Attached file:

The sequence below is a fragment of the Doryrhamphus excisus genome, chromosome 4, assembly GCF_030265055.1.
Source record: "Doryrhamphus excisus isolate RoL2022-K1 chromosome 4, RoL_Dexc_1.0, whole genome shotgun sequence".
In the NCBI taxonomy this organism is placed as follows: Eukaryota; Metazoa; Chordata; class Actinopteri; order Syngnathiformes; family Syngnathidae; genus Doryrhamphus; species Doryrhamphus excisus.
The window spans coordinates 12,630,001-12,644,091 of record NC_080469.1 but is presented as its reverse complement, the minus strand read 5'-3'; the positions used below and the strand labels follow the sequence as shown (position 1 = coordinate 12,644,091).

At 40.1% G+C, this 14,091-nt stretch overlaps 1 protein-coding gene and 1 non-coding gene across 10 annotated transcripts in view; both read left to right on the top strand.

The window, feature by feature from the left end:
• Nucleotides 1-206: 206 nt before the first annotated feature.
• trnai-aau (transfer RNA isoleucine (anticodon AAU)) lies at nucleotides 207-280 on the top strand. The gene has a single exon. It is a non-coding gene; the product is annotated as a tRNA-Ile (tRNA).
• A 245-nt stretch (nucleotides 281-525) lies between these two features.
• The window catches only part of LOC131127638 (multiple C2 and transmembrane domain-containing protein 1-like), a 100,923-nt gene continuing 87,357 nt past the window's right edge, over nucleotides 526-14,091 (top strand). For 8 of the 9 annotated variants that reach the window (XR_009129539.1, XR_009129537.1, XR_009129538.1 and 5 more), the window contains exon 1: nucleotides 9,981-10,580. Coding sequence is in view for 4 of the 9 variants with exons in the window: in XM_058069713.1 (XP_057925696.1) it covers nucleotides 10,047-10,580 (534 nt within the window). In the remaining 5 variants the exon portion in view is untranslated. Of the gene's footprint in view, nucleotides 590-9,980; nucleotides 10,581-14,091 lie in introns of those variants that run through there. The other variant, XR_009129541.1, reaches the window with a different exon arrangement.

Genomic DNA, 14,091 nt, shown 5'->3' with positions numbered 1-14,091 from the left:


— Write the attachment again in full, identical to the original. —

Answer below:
The sequence below is a fragment of the Doryrhamphus excisus genome, chromosome 4, assembly GCF_030265055.1.
Source record: "Doryrhamphus excisus isolate RoL2022-K1 chromosome 4, RoL_Dexc_1.0, whole genome shotgun sequence".
In the NCBI taxonomy this organism is placed as follows: Eukaryota; Metazoa; Chordata; class Actinopteri; order Syngnathiformes; family Syngnathidae; genus Doryrhamphus; species Doryrhamphus excisus.
The window spans coordinates 12,630,001-12,644,091 of record NC_080469.1 but is presented as its reverse complement, the minus strand read 5'-3'; the positions used below and the strand labels follow the sequence as shown (position 1 = coordinate 12,644,091).

At 40.1% G+C, this 14,091-nt stretch overlaps 1 protein-coding gene and 1 non-coding gene across 10 annotated transcripts in view; both read left to right on the top strand.

The window, feature by feature from the left end:
• Nucleotides 1-206: 206 nt before the first annotated feature.
• trnai-aau (transfer RNA isoleucine (anticodon AAU)) lies at nucleotides 207-280 on the top strand. The gene has a single exon. It is a non-coding gene; the product is annotated as a tRNA-Ile (tRNA).
• A 245-nt stretch (nucleotides 281-525) lies between these two features.
• The window catches only part of LOC131127638 (multiple C2 and transmembrane domain-containing protein 1-like), a 100,923-nt gene continuing 87,357 nt past the window's right edge, over nucleotides 526-14,091 (top strand). For 8 of the 9 annotated variants that reach the window (XR_009129539.1, XR_009129537.1, XR_009129538.1 and 5 more), the window contains exon 1: nucleotides 9,981-10,580. Coding sequence is in view for 4 of the 9 variants with exons in the window: in XM_058069713.1 (XP_057925696.1) it covers nucleotides 10,047-10,580 (534 nt within the window). In the remaining 5 variants the exon portion in view is untranslated. Of the gene's footprint in view, nucleotides 590-9,980; nucleotides 10,581-14,091 lie in introns of those variants that run through there. The other variant, XR_009129541.1, reaches the window with a different exon arrangement.

Genomic DNA, 14,091 nt, shown 5'->3' with positions numbered 1-14,091 from the left: